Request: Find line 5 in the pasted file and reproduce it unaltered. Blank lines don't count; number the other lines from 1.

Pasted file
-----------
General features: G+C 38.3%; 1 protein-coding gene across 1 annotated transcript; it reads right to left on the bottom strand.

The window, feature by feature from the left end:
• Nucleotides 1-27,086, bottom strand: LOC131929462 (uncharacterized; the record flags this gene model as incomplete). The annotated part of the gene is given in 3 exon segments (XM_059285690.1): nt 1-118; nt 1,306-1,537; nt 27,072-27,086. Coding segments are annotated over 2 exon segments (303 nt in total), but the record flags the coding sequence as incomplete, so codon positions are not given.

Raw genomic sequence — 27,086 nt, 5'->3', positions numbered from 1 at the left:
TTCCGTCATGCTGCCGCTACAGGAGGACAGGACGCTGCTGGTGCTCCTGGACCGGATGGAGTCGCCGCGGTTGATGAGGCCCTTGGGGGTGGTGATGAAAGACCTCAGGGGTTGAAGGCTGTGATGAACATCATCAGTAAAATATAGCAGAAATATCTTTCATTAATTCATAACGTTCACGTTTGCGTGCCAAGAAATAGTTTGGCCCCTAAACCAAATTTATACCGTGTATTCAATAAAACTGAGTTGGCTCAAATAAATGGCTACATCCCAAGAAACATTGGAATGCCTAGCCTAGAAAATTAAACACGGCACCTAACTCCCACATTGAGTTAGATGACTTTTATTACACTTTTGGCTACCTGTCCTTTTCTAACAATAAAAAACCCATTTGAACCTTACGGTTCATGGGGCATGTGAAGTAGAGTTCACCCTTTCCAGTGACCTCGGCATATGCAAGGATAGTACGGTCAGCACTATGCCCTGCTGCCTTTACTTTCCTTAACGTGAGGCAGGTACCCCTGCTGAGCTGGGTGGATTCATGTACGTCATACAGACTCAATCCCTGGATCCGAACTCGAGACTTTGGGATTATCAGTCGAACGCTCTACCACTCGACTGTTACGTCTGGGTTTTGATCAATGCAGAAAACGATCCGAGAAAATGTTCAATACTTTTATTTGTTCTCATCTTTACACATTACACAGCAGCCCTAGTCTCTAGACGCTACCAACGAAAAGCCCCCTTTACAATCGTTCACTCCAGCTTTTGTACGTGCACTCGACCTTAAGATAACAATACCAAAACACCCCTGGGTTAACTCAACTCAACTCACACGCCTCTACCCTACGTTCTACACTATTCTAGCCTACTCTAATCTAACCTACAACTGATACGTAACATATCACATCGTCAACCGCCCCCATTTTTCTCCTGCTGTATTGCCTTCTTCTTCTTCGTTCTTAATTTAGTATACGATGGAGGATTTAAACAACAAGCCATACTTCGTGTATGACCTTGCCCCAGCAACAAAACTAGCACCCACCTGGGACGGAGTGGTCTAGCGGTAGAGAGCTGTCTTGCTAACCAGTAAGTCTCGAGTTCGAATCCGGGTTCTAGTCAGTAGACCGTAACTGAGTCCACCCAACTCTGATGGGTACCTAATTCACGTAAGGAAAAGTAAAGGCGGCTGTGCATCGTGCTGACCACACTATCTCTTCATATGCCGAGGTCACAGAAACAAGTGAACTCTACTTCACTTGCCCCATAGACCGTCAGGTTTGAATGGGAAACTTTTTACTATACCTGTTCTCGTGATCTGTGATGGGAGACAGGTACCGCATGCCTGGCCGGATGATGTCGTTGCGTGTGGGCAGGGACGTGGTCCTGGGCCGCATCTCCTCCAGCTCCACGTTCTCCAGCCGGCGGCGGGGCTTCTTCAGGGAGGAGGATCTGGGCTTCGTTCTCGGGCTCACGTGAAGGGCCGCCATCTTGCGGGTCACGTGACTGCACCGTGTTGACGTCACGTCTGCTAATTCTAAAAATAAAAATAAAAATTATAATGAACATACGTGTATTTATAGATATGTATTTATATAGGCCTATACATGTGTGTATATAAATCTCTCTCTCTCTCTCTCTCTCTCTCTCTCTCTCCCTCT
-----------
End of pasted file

TTCCGTCATGCTGCCGCTACAGGAGGACAGGACGCTGCTGGTGCTCCTGGACCGGATGGAGTCGCCGCGGTTGATGAGGCCCTTGGGGGTGGTGATGAAAGACCTCAGGGGTTGAAGGCTGTGATGAACATCATCAGTAAAATATAGCAGAAATATCTTTCATTAATTCATAACGTTCACGTTTGCGTGCCAAGAAATAGTTTGGCCCCTAAACCAAATTTATACCGTGTATTCAATAAAACTGAGTTGGCTCAAATAAATGGCTACATCCCAAGAAACATTGGAATGCCTAGCCTAGAAAATTAAACACGGCACCTAACTCCCACATTGAGTTAGATGACTTTTATTACACTTTTGGCTACCTGTCCTTTTCTAACAATAAAAAACCCATTTGAACCTTACGGTTCATGGGGCATGTGAAGTAGAGTTCACCCTTTCCAGTGACCTCGGCATATGCAAGGATAGTACGGTCAGCACTATGCCCTGCTGCCTTTACTTTCCTTAACGTGAGGCAGGTACCCCTGCTGAGCTGGGTGGATTCATGTACGTCATACAGACTCAATCCCTGGATCCGAACTCGAGACTTTGGGATTATCAGTCGAACGCTCTACCACTCGACTGTTACGTCTGGGTTTTGATCAATGCAGAAAACGATCCGAGAAAATGTTCAATACTTTTATTTGTTCTCATCTTTACACATTACACAGCAGCCCTAGTCTCTAGACGCTACCAACGAAAAGCCCCCTTTACAATCGTTCACTCCAGCTTTTGTACGTGCACTCGACCTTAAGATAACAATACCAAAACACCCCTGGGTTAACTCAACTCAACTCACACGCCTCTACCCTACGTTCTACACTATTCTAGCCTACTCTAATCTAACCTACAACTGATACGTAACATATCACATCGTCAACCGCCCCCATTTTTCTCCTGCTGTATTGCCTTCTTCTTCTTCGTTCTTAATTTAGTATACGATGGAGGATTTAAACAACAAGCCATACTTCGTGTATGACCTTGCCCCAGCAACAAAACTAGCACCCACCTGGGACGGAGTGGTCTAGCGGTAGAGAGCTGTCTTGCTAACCAGTAAGTCTCGAGTTCGAATCCGGGTTCTAGTCAGTAGACCGTAACTGAGTCCACCCAACTCTGATGGGTACCTAATTCACGTAAGGAAAAGTAAAGGCGGCTGTGCATCGTGCTGACCACACTATCTCTTCATATGCCGAGGTCACAGAAACAAGTGAACTCTACTTCACTTGCCCCATAGACCGTCAGGTTTGAATGGGAAACTTTTTACTATACCTGTTCTCGTGATCTGTGATGGGAGACAGGTACCGCATGCCTGGCCGGATGATGTCGTTGCGTGTGGGCAGGGACGTGGTCCTGGGCCGCATCTCCTCCAGCTCCACGTTCTCCAGCCGGCGGCGGGGCTTCTTCAGGGAGGAGGATCTGGGCTTCGTTCTCGGGCTCACGTGAAGGGCCGCCATCTTGCGGGTCACGTGACTGCACCGTGTTGACGTCACGTCTGCTAATTCTAAAAATAAAAATAAAAATTATAATGAACATACGTGTATTTATAGATATGTATTTATATAGGCCTATACATGTGTGTATATAAATCTCTCTCTCTCTCTCTCTCTCTCTCTCTCTCTCCCTCT